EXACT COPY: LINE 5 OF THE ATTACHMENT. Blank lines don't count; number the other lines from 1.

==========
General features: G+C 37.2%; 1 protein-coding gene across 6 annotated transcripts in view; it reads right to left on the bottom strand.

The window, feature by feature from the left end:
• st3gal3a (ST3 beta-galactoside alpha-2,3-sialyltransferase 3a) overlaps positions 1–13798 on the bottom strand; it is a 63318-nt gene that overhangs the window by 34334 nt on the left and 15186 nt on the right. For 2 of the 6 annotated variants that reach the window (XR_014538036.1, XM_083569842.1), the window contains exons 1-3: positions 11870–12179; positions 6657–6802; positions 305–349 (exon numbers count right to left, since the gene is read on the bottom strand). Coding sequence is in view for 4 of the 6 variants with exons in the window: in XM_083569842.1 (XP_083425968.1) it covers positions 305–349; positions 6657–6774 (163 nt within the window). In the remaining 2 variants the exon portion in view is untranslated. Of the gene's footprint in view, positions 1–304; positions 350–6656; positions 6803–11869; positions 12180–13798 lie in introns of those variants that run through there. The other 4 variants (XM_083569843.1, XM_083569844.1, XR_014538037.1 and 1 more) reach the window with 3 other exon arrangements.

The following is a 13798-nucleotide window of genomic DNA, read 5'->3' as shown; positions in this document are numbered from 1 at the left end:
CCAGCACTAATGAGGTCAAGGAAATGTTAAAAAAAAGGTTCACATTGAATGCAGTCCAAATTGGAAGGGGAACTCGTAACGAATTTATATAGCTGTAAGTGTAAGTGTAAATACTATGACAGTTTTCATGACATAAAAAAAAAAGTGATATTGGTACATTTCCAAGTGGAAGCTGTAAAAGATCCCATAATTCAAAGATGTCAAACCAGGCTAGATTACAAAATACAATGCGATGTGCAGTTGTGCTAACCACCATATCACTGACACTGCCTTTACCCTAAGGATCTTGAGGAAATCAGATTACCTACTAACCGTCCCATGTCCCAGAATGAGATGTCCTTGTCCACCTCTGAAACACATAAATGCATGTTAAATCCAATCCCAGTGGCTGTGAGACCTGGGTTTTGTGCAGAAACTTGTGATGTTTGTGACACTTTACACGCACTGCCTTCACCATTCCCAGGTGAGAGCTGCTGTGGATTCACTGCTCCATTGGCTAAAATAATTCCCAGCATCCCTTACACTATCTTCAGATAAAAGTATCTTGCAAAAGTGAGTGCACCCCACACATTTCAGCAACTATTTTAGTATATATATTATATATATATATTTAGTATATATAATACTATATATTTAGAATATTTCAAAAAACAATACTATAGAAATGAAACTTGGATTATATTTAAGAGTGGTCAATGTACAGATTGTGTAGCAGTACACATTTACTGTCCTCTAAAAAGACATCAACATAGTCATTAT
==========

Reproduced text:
CCAGCACTAATGAGGTCAAGGAAATGTTAAAAAAAAGGTTCACATTGAATGCAGTCCAAATTGGAAGGGGAACTCGTAACGAATTTATATAGCTGTAAGTGTAAGTGTAAATACTATGACAGTTTTCATGACATAAAAAAAAAAGTGATATTGGTACATTTCCAAGTGGAAGCTGTAAAAGATCCCATAATTCAAAGATGTCAAACCAGGCTAGATTACAAAATACAATGCGATGTGCAGTTGTGCTAACCACCATATCACTGACACTGCCTTTACCCTAAGGATCTTGAGGAAATCAGATTACCTACTAACCGTCCCATGTCCCAGAATGAGATGTCCTTGTCCACCTCTGAAACACATAAATGCATGTTAAATCCAATCCCAGTGGCTGTGAGACCTGGGTTTTGTGCAGAAACTTGTGATGTTTGTGACACTTTACACGCACTGCCTTCACCATTCCCAGGTGAGAGCTGCTGTGGATTCACTGCTCCATTGGCTAAAATAATTCCCAGCATCCCTTACACTATCTTCAGATAAAAGTATCTTGCAAAAGTGAGTGCACCCCACACATTTCAGCAACTATTTTAGTATATATATTATATATATATATTTAGTATATATAATACTATATATTTAGAATATTTCAAAAAACAATACTATAGAAATGAAACTTGGATTATATTTAAGAGTGGTCAATGTACAGATTGTGTAGCAGTACACATTTACTGTCCTCTAAAAAGACATCAACATAGTCATTAT